Eight Progressive rabbis were ordained on Sunday at the largest graduation ceremony held by Leo Baeck College.
Seven-hundred people were at West London Synagogue to support the new rabbis, “whose influence will be felt by a generation to come”, said Leo Baeck vice-principal Rabbi Michael Shire. “We are proud of their high academic achievements and skilled pastoral and spiritual abilities.”
The graduates hail from Britain, Israel, America and Russia. Some already have roles with communities, such as David Mitchell, who has been a student minister at Radlett Reform Synagogue and will now become its second full-time rabbi.
Rabbi Mitchell, 29, was raised in an Orthodox Edgware family. He became interested in Progressive Judaism while studying geography at Oxford University and was a cheder teacher for the pluralist community there. “I gradually found my own way,” he said.
His move to Progressive Judaism coincided with his coming out as gay — he and Ian Kirsch were the first Jewish couple to have a civil partnership ceremony — and his dissertation was on sexual violence against men in the book of Genesis.
“It’s very bizarre that it has never been fully explored,” he reflected. “There has been a lot of attention given to violence against women in the Bible, but little about men.” He is delighted to be working at Radlett Reform, the community his partner grew up in. “They’ve made a terrific fuss of me. Tons of people from Radlett were at the ordination.”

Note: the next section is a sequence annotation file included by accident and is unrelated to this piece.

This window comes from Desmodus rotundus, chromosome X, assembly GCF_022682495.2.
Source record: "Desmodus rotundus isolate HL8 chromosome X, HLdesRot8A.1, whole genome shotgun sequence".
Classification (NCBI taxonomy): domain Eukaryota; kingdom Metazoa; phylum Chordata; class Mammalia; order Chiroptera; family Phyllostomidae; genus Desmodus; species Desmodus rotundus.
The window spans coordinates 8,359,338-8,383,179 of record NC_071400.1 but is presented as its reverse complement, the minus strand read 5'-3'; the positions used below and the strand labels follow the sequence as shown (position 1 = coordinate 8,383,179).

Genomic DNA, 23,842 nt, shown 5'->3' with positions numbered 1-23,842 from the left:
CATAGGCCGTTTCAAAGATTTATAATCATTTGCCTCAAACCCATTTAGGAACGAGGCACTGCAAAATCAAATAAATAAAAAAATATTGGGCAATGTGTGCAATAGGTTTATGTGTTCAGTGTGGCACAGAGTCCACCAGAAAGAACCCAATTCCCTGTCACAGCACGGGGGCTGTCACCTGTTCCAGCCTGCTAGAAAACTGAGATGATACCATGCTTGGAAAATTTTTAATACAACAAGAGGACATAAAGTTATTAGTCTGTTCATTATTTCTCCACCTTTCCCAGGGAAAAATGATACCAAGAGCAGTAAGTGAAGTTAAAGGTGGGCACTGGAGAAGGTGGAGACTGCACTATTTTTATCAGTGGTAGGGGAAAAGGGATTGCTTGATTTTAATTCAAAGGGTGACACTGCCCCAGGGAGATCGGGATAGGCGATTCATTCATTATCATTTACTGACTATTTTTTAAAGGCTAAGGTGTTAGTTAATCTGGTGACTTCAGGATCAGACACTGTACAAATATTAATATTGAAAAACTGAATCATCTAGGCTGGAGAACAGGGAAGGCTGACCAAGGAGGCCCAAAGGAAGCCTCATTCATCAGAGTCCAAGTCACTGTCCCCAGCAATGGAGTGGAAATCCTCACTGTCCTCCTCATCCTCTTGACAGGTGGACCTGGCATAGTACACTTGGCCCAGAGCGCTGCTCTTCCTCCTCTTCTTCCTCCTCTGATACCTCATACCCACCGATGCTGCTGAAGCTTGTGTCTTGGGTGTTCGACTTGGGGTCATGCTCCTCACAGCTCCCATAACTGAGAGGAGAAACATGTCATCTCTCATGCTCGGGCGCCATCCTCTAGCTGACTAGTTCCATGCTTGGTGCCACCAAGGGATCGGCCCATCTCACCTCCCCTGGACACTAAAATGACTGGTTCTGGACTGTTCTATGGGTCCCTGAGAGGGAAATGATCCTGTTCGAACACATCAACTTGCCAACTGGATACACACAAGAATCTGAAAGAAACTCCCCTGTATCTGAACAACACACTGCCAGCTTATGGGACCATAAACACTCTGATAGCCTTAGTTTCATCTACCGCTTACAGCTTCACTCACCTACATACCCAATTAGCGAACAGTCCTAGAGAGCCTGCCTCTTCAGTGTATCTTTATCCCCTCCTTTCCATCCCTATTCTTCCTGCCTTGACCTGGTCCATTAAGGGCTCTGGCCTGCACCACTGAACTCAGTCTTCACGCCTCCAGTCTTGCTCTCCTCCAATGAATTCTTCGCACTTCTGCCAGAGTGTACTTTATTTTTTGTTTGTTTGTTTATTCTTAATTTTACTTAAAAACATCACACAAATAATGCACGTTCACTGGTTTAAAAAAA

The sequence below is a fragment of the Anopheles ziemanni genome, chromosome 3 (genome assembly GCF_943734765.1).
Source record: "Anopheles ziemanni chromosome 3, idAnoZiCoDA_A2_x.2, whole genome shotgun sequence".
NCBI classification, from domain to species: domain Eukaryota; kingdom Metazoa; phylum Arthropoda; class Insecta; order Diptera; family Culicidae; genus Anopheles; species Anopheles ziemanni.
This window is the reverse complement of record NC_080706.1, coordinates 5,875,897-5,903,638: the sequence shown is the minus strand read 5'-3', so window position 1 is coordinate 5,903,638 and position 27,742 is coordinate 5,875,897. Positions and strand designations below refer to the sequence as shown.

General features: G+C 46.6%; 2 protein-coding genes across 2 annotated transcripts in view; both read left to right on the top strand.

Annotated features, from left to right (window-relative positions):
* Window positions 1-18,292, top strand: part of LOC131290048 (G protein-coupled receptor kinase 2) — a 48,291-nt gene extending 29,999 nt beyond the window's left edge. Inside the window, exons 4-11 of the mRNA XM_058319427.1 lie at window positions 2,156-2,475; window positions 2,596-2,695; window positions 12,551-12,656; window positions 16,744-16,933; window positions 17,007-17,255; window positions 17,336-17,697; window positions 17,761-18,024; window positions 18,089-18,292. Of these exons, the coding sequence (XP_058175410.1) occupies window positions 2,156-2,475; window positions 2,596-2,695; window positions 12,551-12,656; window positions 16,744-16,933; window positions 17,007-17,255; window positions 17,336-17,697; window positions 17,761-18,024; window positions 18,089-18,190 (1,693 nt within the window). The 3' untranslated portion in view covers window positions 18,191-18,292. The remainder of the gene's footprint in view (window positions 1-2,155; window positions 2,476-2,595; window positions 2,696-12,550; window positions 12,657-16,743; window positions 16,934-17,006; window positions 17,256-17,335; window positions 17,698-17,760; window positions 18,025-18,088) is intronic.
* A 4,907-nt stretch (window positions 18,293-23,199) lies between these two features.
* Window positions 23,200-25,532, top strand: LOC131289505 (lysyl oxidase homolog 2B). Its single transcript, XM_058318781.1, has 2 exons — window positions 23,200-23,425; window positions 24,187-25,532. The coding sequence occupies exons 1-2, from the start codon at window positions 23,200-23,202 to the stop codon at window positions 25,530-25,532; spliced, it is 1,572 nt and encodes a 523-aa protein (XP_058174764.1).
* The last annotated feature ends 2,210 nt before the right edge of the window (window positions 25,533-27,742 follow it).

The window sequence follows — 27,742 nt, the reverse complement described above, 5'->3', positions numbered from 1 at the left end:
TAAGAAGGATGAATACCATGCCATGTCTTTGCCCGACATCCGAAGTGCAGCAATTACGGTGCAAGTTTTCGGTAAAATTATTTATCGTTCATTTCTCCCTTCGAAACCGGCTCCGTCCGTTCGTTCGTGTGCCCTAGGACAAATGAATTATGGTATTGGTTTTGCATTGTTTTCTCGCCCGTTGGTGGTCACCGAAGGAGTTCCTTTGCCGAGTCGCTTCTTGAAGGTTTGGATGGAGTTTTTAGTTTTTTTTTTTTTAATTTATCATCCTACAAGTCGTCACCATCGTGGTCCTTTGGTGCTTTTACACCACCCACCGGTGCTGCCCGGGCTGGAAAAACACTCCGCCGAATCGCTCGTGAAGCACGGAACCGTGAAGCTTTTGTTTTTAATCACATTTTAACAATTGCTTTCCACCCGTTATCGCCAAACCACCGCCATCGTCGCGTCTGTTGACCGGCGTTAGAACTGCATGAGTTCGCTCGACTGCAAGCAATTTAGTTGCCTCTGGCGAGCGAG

Another of the group, 47-year-old Monique Mayer, becomes probably the only UK rabbi to keep pigs. “They’re probably the safest pigs in Wales,” she reasoned. “People ask us if we’re going to eat them and we say, ‘no, we’re Jewish.’”
She keeps the pigs, along with dogs, ducks and geese, at home — an outdoor adventure centre in Goytre, Wales, run by her husband Nigel Finkel. It’s a long way from her past in Texas, where she worked as a science teacher before embarking on rabbinic training.The couple have installed a kosher kitchen at the centre and are hoping to host an increasing number of Jewish groups.
Debbie Young Somers, Tanya Sakhnovitch, Janet Darley, Judith Rosen-Berry, Judith Levitt and Yuval Keren are the other new rabbis.